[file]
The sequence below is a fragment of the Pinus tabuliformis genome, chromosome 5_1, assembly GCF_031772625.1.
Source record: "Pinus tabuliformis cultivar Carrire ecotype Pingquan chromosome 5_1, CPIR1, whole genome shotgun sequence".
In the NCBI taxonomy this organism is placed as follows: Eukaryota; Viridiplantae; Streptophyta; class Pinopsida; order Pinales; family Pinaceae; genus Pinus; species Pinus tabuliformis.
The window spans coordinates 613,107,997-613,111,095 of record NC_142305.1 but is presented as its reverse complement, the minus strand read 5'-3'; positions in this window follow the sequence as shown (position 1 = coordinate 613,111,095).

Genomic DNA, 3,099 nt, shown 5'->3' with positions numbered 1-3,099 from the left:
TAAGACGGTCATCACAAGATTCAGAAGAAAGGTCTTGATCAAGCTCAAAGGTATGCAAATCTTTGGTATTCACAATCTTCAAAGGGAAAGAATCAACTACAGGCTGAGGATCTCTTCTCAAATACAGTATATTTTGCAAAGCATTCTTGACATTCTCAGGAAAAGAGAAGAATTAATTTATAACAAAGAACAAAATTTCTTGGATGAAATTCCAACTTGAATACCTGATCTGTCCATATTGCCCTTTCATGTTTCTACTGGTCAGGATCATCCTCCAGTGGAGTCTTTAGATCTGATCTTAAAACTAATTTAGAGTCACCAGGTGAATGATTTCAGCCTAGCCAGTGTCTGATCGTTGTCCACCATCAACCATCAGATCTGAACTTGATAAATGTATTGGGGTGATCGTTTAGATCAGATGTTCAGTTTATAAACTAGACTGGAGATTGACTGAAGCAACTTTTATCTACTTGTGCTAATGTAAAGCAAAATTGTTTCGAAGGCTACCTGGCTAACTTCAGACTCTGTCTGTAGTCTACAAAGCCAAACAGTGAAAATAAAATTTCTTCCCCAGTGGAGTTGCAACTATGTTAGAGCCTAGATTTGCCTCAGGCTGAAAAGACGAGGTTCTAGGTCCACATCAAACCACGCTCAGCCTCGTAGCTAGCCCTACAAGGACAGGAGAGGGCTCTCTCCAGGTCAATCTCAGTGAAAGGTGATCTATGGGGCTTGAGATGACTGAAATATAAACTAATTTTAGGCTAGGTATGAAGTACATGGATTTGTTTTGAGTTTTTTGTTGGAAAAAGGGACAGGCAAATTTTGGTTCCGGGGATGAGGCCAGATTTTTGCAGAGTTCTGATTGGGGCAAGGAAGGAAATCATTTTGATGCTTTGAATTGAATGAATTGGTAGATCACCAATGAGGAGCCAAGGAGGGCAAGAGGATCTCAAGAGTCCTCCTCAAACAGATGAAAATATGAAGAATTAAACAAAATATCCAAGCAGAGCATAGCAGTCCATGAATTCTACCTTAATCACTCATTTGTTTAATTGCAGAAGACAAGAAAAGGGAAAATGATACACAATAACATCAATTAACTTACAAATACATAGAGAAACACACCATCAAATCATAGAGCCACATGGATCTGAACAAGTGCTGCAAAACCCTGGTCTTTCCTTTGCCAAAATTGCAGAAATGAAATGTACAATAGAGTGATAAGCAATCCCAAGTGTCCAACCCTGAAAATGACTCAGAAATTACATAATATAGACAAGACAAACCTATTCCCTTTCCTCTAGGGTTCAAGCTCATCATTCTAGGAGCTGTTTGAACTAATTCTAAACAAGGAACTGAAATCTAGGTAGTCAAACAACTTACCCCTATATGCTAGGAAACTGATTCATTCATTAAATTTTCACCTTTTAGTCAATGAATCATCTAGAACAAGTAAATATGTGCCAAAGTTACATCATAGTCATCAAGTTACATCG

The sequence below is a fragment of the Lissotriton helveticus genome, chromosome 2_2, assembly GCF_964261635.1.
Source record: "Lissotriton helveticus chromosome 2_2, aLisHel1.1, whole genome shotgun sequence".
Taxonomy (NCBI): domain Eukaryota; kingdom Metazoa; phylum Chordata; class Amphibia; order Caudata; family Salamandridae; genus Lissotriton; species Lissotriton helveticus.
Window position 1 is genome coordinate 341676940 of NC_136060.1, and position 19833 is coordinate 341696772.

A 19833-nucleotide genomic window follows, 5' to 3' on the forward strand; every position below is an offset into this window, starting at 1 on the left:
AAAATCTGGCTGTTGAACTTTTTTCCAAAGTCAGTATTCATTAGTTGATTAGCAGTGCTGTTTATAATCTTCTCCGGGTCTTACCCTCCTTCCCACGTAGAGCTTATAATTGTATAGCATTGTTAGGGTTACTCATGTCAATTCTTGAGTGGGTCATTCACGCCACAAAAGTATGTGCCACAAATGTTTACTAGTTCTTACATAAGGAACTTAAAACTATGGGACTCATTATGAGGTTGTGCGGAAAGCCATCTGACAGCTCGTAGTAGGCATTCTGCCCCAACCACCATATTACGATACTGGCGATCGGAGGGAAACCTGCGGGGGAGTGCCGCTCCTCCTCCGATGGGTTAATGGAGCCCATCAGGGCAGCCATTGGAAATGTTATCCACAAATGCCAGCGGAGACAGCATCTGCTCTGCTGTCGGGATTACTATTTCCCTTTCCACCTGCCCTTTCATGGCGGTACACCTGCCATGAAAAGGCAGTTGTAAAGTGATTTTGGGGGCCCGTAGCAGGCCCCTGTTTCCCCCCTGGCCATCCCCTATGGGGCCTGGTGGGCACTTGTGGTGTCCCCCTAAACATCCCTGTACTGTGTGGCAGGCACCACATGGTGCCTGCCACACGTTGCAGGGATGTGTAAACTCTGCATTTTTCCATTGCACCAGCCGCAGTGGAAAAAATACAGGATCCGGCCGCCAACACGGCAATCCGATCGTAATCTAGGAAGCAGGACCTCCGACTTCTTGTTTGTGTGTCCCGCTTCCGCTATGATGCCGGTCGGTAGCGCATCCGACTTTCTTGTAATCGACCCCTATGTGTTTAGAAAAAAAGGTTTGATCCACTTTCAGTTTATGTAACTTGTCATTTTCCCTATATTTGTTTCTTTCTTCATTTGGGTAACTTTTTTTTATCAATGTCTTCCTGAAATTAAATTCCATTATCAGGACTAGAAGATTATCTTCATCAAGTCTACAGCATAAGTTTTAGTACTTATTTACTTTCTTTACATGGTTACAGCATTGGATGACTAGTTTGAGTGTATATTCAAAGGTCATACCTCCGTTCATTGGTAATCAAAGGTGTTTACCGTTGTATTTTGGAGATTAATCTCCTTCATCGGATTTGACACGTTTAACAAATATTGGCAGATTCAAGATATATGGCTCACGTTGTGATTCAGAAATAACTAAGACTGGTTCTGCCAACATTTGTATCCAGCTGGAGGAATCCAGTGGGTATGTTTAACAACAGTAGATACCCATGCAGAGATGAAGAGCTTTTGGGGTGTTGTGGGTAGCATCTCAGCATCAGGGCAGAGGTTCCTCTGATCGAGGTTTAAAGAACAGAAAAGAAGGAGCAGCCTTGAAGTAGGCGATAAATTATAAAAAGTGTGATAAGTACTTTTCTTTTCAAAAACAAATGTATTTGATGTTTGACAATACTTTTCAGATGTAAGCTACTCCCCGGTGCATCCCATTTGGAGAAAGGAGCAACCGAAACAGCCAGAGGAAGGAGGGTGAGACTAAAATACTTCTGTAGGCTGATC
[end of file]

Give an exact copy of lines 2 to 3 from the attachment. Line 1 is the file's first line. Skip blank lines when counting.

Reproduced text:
Source record: "Pinus tabuliformis cultivar Carrire ecotype Pingquan chromosome 5_1, CPIR1, whole genome shotgun sequence".
In the NCBI taxonomy this organism is placed as follows: Eukaryota; Viridiplantae; Streptophyta; class Pinopsida; order Pinales; family Pinaceae; genus Pinus; species Pinus tabuliformis.